Georgia's transit opportunities, novelties and challenges against the backdrop of the pandemic
Shalva Chikhladze, Political Science Specialist and Sinologist
After gaining independence, the young Georgian state began to search for a political identity which would help it recover from the economic and political crisis and increase its importance to neighboring and non-neighboring states. Following the launch of the Baku-Tbilisi-Ceyhan oil pipeline and the TRACECA, the country's political elite declared Georgia's transit potential as one of the most essential and important components, playing a major role in promoting peace and stability. The recipe was simple: Georgia was becoming and would become essential for other countries, and this reliance was to be converted into income and security benefits.
The pipelines and geographical location did indeed make some contribution to the country’s economic and energy development; however, that this was not a sufficient enough tool for future advancement quickly became evident. Additional connectivity and economic integration in a wider regional context were necessary. Precisely for that purpose, during the meeting of Süleyman Demirel and Eduard Shevardnadze in 1996, the idea to start working on the Baku-Tbilisi-Kars project with Turkey was endorsed, and a little later, the outlines of the construction of the Anaklia deep-water port also emerged. At the end of the last century and the beginning of the new, Georgia really had no opportunity to implement large-scale projects. Moreover, there was growing opposition in the neighborhood to the construction of the Baku-Tbilisi-Kars (BTK). Nevertheless, Georgia, Turkey, and Azerbaijan began construction of the joint railway in 2007 to breathe new life into the regional cooperation, and although the completion of the railway was delayed several times, the official opening ceremony was held in 2017, four years after Chinese leader Xi Jinping announced the “Belt and Road Initiative.”
The Iron Silk Road and the pandemic
Since the outlines of the Chinese Global Initiative became public, many states have aimed to actively engage in the project. The countries of the South Caucasus and Turkey were no exception. At the G20 summit in 2015, Turkey and China signed a memorandum of cooperation aimed at bringing the “Middle Corridor” and “Belt and Road Initiative” closer together. Speaking at an international forum in Beijing two years later, President Erdogan strongly emphasized the need for cooperation between the two projects.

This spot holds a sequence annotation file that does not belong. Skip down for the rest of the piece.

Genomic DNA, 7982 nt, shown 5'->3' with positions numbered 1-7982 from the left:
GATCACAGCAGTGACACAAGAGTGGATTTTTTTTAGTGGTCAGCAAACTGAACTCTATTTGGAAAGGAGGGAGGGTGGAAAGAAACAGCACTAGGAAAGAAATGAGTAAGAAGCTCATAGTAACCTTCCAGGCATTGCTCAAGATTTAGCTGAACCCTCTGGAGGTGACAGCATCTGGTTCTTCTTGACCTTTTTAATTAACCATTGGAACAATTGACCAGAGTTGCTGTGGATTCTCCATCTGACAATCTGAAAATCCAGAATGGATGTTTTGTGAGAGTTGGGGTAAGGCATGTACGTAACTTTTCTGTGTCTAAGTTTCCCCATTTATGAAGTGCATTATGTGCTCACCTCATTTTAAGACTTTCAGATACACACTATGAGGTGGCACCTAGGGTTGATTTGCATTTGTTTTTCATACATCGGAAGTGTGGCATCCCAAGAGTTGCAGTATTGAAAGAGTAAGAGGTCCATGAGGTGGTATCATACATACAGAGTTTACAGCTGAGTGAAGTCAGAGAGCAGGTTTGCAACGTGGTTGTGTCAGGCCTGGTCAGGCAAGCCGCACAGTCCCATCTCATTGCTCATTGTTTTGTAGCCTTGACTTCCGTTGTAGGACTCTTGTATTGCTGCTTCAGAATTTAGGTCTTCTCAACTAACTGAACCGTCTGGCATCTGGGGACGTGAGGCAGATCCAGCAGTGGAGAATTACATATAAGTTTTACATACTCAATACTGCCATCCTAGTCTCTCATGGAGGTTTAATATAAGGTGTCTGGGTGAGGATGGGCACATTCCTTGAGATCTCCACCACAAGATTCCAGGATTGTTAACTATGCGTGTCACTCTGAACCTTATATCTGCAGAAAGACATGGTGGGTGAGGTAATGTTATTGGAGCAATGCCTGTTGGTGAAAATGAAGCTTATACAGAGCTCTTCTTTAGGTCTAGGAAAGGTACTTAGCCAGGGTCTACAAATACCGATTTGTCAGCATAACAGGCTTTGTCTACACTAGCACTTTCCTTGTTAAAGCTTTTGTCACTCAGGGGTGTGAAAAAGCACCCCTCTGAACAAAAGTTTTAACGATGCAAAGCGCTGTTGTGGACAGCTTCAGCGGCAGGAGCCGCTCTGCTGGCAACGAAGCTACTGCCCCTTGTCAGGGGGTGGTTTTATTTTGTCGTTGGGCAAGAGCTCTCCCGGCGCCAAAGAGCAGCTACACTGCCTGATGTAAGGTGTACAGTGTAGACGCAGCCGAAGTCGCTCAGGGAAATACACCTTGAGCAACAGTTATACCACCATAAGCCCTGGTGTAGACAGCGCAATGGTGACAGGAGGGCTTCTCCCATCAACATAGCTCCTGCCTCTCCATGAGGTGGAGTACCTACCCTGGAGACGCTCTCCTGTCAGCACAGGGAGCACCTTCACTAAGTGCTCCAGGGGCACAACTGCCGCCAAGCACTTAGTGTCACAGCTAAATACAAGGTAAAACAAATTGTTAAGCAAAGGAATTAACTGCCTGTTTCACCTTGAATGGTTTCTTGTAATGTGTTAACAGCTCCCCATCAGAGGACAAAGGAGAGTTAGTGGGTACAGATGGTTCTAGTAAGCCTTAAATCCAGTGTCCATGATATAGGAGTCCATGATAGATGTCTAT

The Turkish journalists and researchers, to their credit, have done quite a good job in political and economic "branding" of the Baku-Tbilisi-Kars railway. The term "Iron Silk Road" is often used in Turkish publications and articles, focusing “BTK” as the main tool. In the long run, the “Iron Silk Road” opens up additional opportunities for Turkey, Georgia, and Azerbaijan to implement new transport projects between the East and West. Incidentally, currently, railway transportation between Europe and China is mostly done via the Trans-Siberian Railway. While, in previous years container shipping was subsidized by political motives, the global pandemic provided us with a new reality. In particular, despite a number of problems in the transportation sector, during the pandemic, the railway service proved to be a relatively fast and efficient means of transportation. Both the Chinese and European sides attribute precisely to that the increased volume of container shipping between Europe and China.
Problems in the Georgian section of BTK
While Georgia’s political elite has declared the transit function almost as a holistic idea of the nation, the Baku-Tbilisi-Kars railway is still operating in testing mode. According to the head of the Georgian Railway, Davit Peradze, the railway will be fully operational by the end of 2022. According to the Ministry of Economy of Georgia, 2342 TEUs were transported from China through the Middle Corridor in January-October 2020, which is 35.1% more than in previous years. In addition, on December 23, 2020, for the first time in history, exported goods from Turkey were transported through Georgia to China, to the capital of Shaanxi Province Xi'an. The information is indeed gratifying, and gives extra hope for intercontinental shipping, but the delay of this cargo in the Georgian section is problematic. According to railway specialists, the train spent 21 hours on Georgian territory for technical reasons: namely, the composition of the track in Georgia, divided into two parts, meant the cargo needed to be reloaded onto locomotives operating on a relatively wider track, in Tbilisi, from there continuing on its way to Azerbaijan. It is a little more than 8000 km from Turkey to Siana, which takes about 12 days for a train to cover, of that, it stops for about a full day in Georgia, because the Georgian section is on difficult terrain and at the moment locomotives in Georgia are not able to carry the composition without division.